Erich Pearson, et al., Appellants, vs. Oxford Property Advisors, LLC, et al., Defendants, Dunlap and Seeger, P.A., et al., Respondents.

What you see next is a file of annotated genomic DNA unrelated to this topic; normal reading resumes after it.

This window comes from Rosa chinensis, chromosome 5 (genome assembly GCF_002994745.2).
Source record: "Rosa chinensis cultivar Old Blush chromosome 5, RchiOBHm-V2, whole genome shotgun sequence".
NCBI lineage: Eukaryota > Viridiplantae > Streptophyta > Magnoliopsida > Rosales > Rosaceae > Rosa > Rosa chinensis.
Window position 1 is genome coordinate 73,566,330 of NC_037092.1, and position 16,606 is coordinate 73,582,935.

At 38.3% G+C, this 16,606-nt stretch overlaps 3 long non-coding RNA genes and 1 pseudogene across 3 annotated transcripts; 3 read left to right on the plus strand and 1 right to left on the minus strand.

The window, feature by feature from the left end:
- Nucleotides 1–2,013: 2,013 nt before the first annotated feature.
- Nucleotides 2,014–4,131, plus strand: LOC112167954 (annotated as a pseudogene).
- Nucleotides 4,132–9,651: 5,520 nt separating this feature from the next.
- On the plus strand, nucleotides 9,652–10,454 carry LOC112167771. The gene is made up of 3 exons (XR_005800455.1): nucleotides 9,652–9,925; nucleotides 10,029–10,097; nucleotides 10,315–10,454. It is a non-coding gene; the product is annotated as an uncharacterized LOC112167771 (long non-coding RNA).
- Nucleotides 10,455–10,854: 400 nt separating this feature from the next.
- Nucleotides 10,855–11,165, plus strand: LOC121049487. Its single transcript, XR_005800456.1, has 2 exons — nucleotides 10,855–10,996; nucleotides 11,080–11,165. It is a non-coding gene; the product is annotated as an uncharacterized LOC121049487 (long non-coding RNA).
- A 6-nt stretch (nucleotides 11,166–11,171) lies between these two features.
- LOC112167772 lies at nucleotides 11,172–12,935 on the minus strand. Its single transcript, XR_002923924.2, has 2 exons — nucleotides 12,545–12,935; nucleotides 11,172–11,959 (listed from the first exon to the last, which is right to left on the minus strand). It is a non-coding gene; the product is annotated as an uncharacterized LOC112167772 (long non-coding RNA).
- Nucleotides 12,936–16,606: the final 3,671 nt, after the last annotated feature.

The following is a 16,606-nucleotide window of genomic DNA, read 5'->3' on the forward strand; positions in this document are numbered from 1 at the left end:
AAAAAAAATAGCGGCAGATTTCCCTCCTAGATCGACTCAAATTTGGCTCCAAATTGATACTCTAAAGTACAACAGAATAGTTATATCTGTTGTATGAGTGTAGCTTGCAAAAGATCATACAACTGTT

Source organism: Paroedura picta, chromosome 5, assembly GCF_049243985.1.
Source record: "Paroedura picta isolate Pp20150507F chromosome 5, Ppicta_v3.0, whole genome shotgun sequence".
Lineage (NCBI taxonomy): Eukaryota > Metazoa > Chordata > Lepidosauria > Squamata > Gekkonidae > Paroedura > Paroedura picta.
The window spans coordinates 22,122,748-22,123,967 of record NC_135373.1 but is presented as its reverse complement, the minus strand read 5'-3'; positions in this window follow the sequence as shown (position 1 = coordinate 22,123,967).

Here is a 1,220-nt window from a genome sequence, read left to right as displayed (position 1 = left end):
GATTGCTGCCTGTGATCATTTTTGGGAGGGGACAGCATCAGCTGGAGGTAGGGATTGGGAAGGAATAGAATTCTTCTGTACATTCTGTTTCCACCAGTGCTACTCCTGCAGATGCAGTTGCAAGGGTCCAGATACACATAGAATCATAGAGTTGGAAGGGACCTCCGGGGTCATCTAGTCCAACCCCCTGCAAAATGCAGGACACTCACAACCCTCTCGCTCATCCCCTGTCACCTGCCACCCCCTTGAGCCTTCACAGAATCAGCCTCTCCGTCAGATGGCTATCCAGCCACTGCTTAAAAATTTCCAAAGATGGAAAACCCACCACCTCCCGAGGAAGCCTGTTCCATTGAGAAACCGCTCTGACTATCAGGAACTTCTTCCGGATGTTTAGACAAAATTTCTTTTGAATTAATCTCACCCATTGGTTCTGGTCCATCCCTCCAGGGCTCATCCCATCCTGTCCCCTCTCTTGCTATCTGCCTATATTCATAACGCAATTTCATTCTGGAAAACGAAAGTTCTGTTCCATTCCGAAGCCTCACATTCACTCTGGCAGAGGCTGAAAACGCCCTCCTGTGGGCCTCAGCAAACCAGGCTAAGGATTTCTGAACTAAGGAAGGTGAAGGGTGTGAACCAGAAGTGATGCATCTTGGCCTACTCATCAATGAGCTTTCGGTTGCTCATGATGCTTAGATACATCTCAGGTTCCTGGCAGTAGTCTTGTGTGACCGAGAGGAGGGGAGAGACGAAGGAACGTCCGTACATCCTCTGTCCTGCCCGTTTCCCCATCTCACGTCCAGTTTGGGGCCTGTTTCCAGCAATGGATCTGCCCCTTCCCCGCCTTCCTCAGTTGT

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This opinion will be unpublished and may not be cited except as provided by Minn. Stat. § 480A.08, subd. 3 (2010). STATE OF MINNESOTA IN COURT OF APPEALS A10-1766 Erich Pearson, et al., Appellants, vs. Oxford Property Advisors, LLC, et al., Defendants, Dunlap and Seeger, P.A., et al., Respondents. Filed May 16, 2011 Affirmed Minge, Judge Goodhue County District Court File No. 25-CV-10-446 Richard M. Carlson, Morris Law Group, P.A., Edina, Minnesota (for appellants) Lewis A. Remele, Jr., Kevin P. Hickey, Rachel B. Peterson, Bassford Remele, P.A., Minneapolis, Minnesota (for respondents) Considered and decided by Minge, Presiding Judge; Larkin, Judge; and Crippen, Judge.* * Retired judge of the Minnesota Court of Appeals, serving by appointment pursuant to Minn. Const. art. VI, § 10. UNPUBLISHED OPINION MINGE, Judge In this certiorari appeal, appellants Erich Pearson and Twin Rivers Development, LLC (TRD) (together Pearson) challenge the district court s decision to dismiss their professional-liability claims against respondents-attorney Dan Berndt and his law firm, Dunlap & Seeger, P.A. (together Berndt), for failing to comply with the expert-affidavit requirement of Minn. Stat. § 544.42 (2010). Specifically, Pearson argues that the expertaffidavit requirement is not applicable and that, even if it is, he complied. We conclude that appellants claims are sufficiently complex to require an expert witness to establish a prima facie case, that the statutory expert-affidavit requirement applies to appellants lawsuit, and that appellants response to interrogatories and request for documents did not satisfy the expert-affidavit requirement. We affirm. FACTS Pearson organized TRD in 2002. In 2004, Pearson offered 13% minority- ownership interests in TRD to Bryan Schoeppner, Ed Lunn, and Joel Alberts (Partners) in exchange for loan guarantees from each of them. Berndt represented the Partners during the negotiation and transfer of ownership interests, including participating in the drafting of TRD s Member Control Agreement and Operating Agreement. The Member Control Agreement authorized Pearson, as Chief Manager, to enter into contracts in the ordinary course of business, but required a member vote and approval by 80% of the ownership interest before making any Major Decisions. 2 In February 2008, due to TRD s financial struggles, Pearson negotiated and signed an agreement with Commercial Mortgage Fund (CMF) to purchase TRD s business assets for $8,000,000. Pearson asserts that with the CMF purchase, he and the Partners would have had the opportunity to have an ownership stake in the new entity formed with CMF to operate TRD s business. However, the Partners were not in favor of the CMF agreement. On behalf of the Partners, Berndt sent a letter to CMF canceling the purchase agreement. Around that same time, the Partners were negotiating an alternative sale of TRD assets which did not provide Pearson with an opportunity to retain ownership interests. Pearson alleges that Berndt negotiated the alternative sale, though Berndt denies negotiating the other sale of TRD or representing either TRD or Pearson in the matter. After consulting with independent legal counsel, Pearson executed documents approving and completing the alternative sale. Pearson alleges that he believed he had no choice but to sign after independent counsel suggested he may be liable to the other partners if he did not sign. On November 5, 2009, Pearson sued the Partners, Berndt, and others. The claims for relief against Berndt alleged legal malpractice, breach of fiduciary duty, aiding and abetting tortious conduct, fraud and misrepresentation, and civil conspiracy. Pearson did not attach an affidavit of expert review pursuant to Minn. Stat. § 544.42. In his answer of December 3, 2009, Berndt demanded a statutory affidavit of expert review. Simultaneously, Berndt served interrogatories requesting the qualifications of any expert witness consulted, the facts and opinions to which the expert would be expected to testify, and a parallel request for production of documents. On January 12, 2010, Pearson 3 answered the interrogatories by identifying an attorney as an expert witness and stating that the expert s curriculum vitae, written report and any required affidavits will be provided providing the information as requested herein . . . as part of Plaintiff s document response. After objecting to the document request generally on several grounds, Pearson s document response stated that he will produce documents responsive to [the requests] at a mutually agreeable time and place. On May 26, 2010, Pearson furnished Berndt with a letter dated January 12, 2010 from the attorney who had been identified as an expert witness. The attorney s letter states that Berndt s conduct constitutes malpractice because Berndt acted to the detriment of the majority member of TRD. The letter was accompanied by a résumé for the attorney-expert. On June 4, 2010, six months after the initial demand for an affidavit of expert review, Berndt moved for dismissal of the claims for failure to comply with the expertaffidavit requirement in Minn. Stat. § 544.42. The district court granted the motion to dismiss, finding that the malpractice claim required an expert witness to establish a prima facie case and that Pearson and his counsel had failed to provide any affidavit of expert review. This appeal follows. DECISION I. NEED FOR EXPERT The first issue is whether the district court erred when it determined that Pearson could not establish a prima facie case of legal malpractice without an expert. Generally, whether a [legal-]malpractice claim requires expert testimony to establish a prima facie case is a question of law reviewed de novo on appeal. Fontaine v. Steen, 759 N.W.2d 4 672, 676 (Minn. App. 2009). We review a district court s dismissal of an action for procedural irregularities under an abuse of discretion standard. But where a question of law is present, such as statutory construction, we apply a de novo review. BrownWilbert, Inc. v. Copeland Buhl & Co., 732 N.W.2d 209, 215 (Minn. 2007). Pearson argues that the actions of Berndt were so egregious and improper that expert testimony is not necessary to establish a prima facie case of legal malpractice. A legal-malpractice claim requires proof of four elements: (1) the existence of an attorneyclient relationship; (2) attorney negligence or breach of contract; (3) that the attorney s negligence or breach of contract was the proximate cause of damages; and (4) that but for the attorney s conduct, the claimant would have obtained a more favorable result in the underlying transaction than the result obtained. Schmitz v. Rinke, Noonan, Smoley, Deter, Colombo, Wiant, Von Korff and Hobbs, Ltd., 783 N.W.2d 733, 738 (Minn. App. 2010), review denied (Minn. Sept. 21, 2010). Failure to provide sufficient evidence to meet any element is fatal to the whole claim. Jerry s Enters., Inc. v. Larkin, Hoffman, Daly & Lindgren, Ltd., 711 N.W.2d 811, 816 (Minn. 2006). Expert testimony is generally required to establish an attorney s standard of care, breach of that standard, and causation. Fontaine, 759 N.W.2d at 677. However, expert testimony is not required when the matters to be proven are within the area of common knowledge and lay comprehension. Hill v. Okay Constr. Co., 312 Minn. 324, 337, 252 N.W.2d 107, 116 (1977). The Hill decision preceded enactment of the expert-affidavit statute. Hill explained that no expert testimony was required where a lawyer failed to insulate one client from the debts of another client. Id. 5 at 337-38, 252 N.W.2d at 116-17. The Hill conclusion that no expert is required is a rare and exceptional case. Fontaine, 759 N.W.2d at 677 (quoting Sorenson v. St. Paul Ramsey Med. Ctr., 457 N.W.2d 188, 191 (Minn. 1990)). Pearson relies on Hill to argue that expert testimony is unnecessary because even an untrained jury could understand that an attorney must communicate with his client regarding transactions and conflicts of interest, and that failure to do so is negligence. However, Hill differs from the present case. In Hill, the plaintiffs hired an attorney, and that attorney referred the plaintiffs to other clients as possible investors and partners in the plaintiffs business. Hill, 312 Minn. at 327, 252 N.W.2d at 111. The attorney then negotiated the transaction between the plaintiffs and another client, representing both during the process and improperly exposing the other client to the liabilities of the plaintiffs. Id. at 327-30, 252 N.W.2d at 115-17. There was no question that the attorney in Hill engaged in dual representation. In the present case, there is nothing in the record, other than Pearson s allegations, establishing dual representation of Pearson and the Partners, or Berndt s referral of Pearson and the Partners to one another, or the preparation of a document that was defective on its face. Indeed, here, it is unclear what duty, if any, Berndt owed to Pearson. There was no contract between the two, Pearson did not pay Berndt, and Berndt denies providing legal advice to Pearson. In addition, during the sale to the alternate and ultimate purchaser, Pearson engaged independent legal counsel. Although Berndt did participate in drafting TRD s Operating Agreement and Member Control Agreement, it is not clear that he had a duty to ensure that the Partners, as clients, complied with the agreements. A 6 layman is unlikely to understand the intricacies of an attorney s duties, formation of the attorney-client relationship, or interpretation of contracts. See Meyer v. Dygert, 156 F. Supp. 2d 1081, 1091 (D. Minn. 2001) (interpreting Minnesota state law and finding conflict-of-interest disclosure outside the realm of laypeople). In addition to duty, Pearson is required to establish causation. It is undisputed that Berndt drafted and sent the letter to CMF canceling the purchase agreement. But, it appears the purchase would not have occurred even had Berndt not sent the letter. Under TRD s Operating Agreement, at least 80% of the voting interests had to approve such a major decision. A sale of all assets is obviously a major decision. The Partners together owned 39% of the voting interests in TRD; Pearson owned 61%. Thus, the Partners were entitled to veto the sale of assets. Furthermore, we note that during oral argument, Berndt s counsel explained that TRD s lending bank disapproved of the agreement with CMF. Although Berndt clearly contributed to and probably precipitated the cancellation of the CMF purchase by drafting and sending the letter, Pearson still needed expert testimony to establish that, but for the conduct of attorney Berndt, neither the bank nor the Partners could or would have canceled the agreement. We conclude that the district court did not err in deciding that an expert witness was necessary to establish a prima facie case that Berndt s actions constituted legal malpractice. II. COMPLIANCE WITH STATUTE The second issue is whether Pearson submitted a document complying with the expert-affidavit requirement. When expert testimony is necessary to establish a prima 7 facie case of professional malpractice, the plaintiff must serve two expert-witness disclosure affidavits on the defendants. Minn. Stat. § 544.42, subd. 2 (2010). The first, an affidavit of expert review, is to be signed by plaintiff s attorney and must state that the attorney has reviewed the facts of the case with a qualified expert, that the expert is qualified to testify as such at trial, that in the opinion of the expert the defendant deviated from the applicable standard of care, and that in the opinion of the expert the defendant s conduct caused plaintiff s injury. Id., subds. 2(1), 3(a)(1). The second affidavit must identify the expert witness and provide the substance of the expert s opinion and the bases for that opinion. Id., subds. 2(2), 4(a). Failure to supply either of the required affidavits results, upon motion, in mandatory dismissal of [the malpractice claim] with prejudice. Id., subd. 6(a), (b), (c). If this first affidavit does not accompany the complaint, a defendant must demand the affidavit and wait 60 days before filing a motion requesting dismissal. Id., subd. 6(a). [F]ailure to strictly adhere to the requirements of expert review and disclosure undermines the legislature s procedural reforms in professional-malpractice actions . . . . Middle River-Snake River Watershed Dist. v. Dennis Drewes, Inc., 692 N.W.2d 87, 91 (Minn. App. 2005). A plaintiff s good faith attempt to comply with the requirements of the statute is not a reason for denying a motion to dismiss. Brown-Wilbert, Inc., 732 N.W.2d at 216. A. Adequacy of Demand It is clear that Pearson did not provide an affidavit of expert review at the time the complaint was served. However, Pearson claims that Berndt did not properly demand the 8 affidavit prior to moving for dismissal. Berndt argues that he demanded an affidavit in his December 3, 2009 answer and interrogatories. Paragraph 40 of the answer [a]ffirmatively allege[s] that Plaintiffs have failed to serve the affidavit of expert review required by Minn. Stat. § 544.42 and demand is hereby made for the same. In addition, interrogatory questions 11 and 12 request the name, address, occupation, title, field of expertise, educational background, work experience, and opinions of any expert consulted. Appellant argues that, because the answer and the interrogatories were not a separate demand and did not request the specific type of information required for the first affidavit, they did not constitute a proper demand for that affidavit within the meaning of the statute. The Minnesota Supreme Court has previously held that for interrogatories to constitute a proper demand they should either refer to Minn. Stat. § 544.42, or use words such as expert review, or request the information that the affidavit is to contain. Brown-Wilbert, Inc., 732 N.W.2d at 215. Here, Berndt specifically referred to the statute and affidavit of expert review in his answer. This is an adequate demand. Berndt did not have to specifically request the type of information that is to be addressed in the first affidavit. We note that the interrogatories reference the statute and request the subject matter, grounds, and the substance and source of the facts and opinions on which any expert may testify. Although there is not a specific reference to the standard of care, breach, or causation, the other elements of the demand leave no ambiguity that Berndt had demanded the first statutory affidavit. We conclude that the answer and 9 interrogatory questions constituted a valid demand and that because it was made on December 3, 2009, Pearson had 60 days, or until about February 3, 2010, to comply. B. Adequacy of Response Pearson then argues that he complied with the first affidavit requirement when he submitted his interrogatory answers. Pearson s interrogatory answers provide the expert witness s name and address but do not represent that his counsel reasonably expected that the opinion of the witness would be admissible at trial or that the expert had determined that Berndt s conduct deviated from the applicable standard of care and that that conduct caused Pearson s loss. In addition, the interrogatory answers include no indication that the answers were made under the penalties of perjury, an essential requirement of an affidavit. See Minn. Stat. § 358.08 (2010) (stating that an affirmation is a statement made under the penalty of perjury); Norton v. Hauge, 47 Minn. 405, 406, 50 N.W. 368, 368 (1891) (stating that an affidavit is a sworn oath or affirmation). Instead, Pearson stated in the interrogatory answers that documents meeting the affidavit requirement were available as part of Pearson s document response and would be produced at a mutually agreeable time and place. Ironically, Pearson s attorney signed the response to acknowledge that sanctions may be imposed. However, the letter which was apparently intended to comply with the affidavit-of-expert-review requirements was not produced until May 2010, well past the deadline for submitting the first affidavit of expert review, and even then it was not in affidavit form. The statutory requirement was enacted to avoid the waste of time and money spent on defending against frivolous actions that will ultimately be the subject of a 10 directed verdict. Brown-Wilbert, Inc., 732 N.W.2d at 219. The statute specifically states that the plaintiff must serve the affidavit of expert review on the defendant at an early stage in the litigation. This enables the professional defendant to avoid the expenses of discovery unless the plaintiff has a viable claim. Pearson s failure to comply with the statute directly violates the statute and requires dismissal. Finally, Pearson argues that dismissal is too harsh a result because he acted in good faith. But the expert-affidavit statute describes objective requirements that can be measured on the face of any document that is claimed to be such an affidavit, without inquiry into counsel s intent. Id. at 216. Whether Pearson and his counsel acted in good faith is irrelevant. There was no compliance with the affidavit requirement. Berndt waited six months, until June 4, 2010, for compliance and then filed a motion for dismissal. We conclude that the district court properly dismissed Pearson s legal- malpractice claim.1 III. OTHER CLAIMS Pearson argues that his alternative claims against Berndt are independent of the legal-malpractice claim and were improperly dismissed by the district court. In addition to legal malpractice, Pearson alleged breach of fiduciary duty, aiding and abetting tortious conduct, fraud and misrepresentation, and civil conspiracy. When asked in the interrogatories to describe the facts surrounding his alternative claims, Pearson simply 1 Berndt argues that Pearson failed to comply with the requirements for the second affidavit within six months of serving his complaint, a separate violation of the statute. Because we conclude that Pearson did not comply with the first-affidavit requirement, we do not consider the second-affidavit requirement. 11 referred to his answers to the interrogatory questions regarding legal malpractice. Neither Pearson s appellate brief nor the memorandum in opposition to summary judgment discusses the alternative claims except to list them as differently worded alternatives to the legal-malpractice claim. An assignment of error in a brief based on mere assertion and not supported by argument, analysis, or authority is waived unless the district court s alleged prejudicial error is obvious. State v. Modern Recycling, Inc., 558 N.W.2d 770, 772 (Minn. App. 1997). Because allowing a plaintiff to simply list multiple alternative claims without fleshing out the logic or merits of those claims would create a significant loophole in Minn. Stat. § 544.42, we conclude the district court did not err in dismissing Pearson s alternative claims. Affirmed. Dated: 12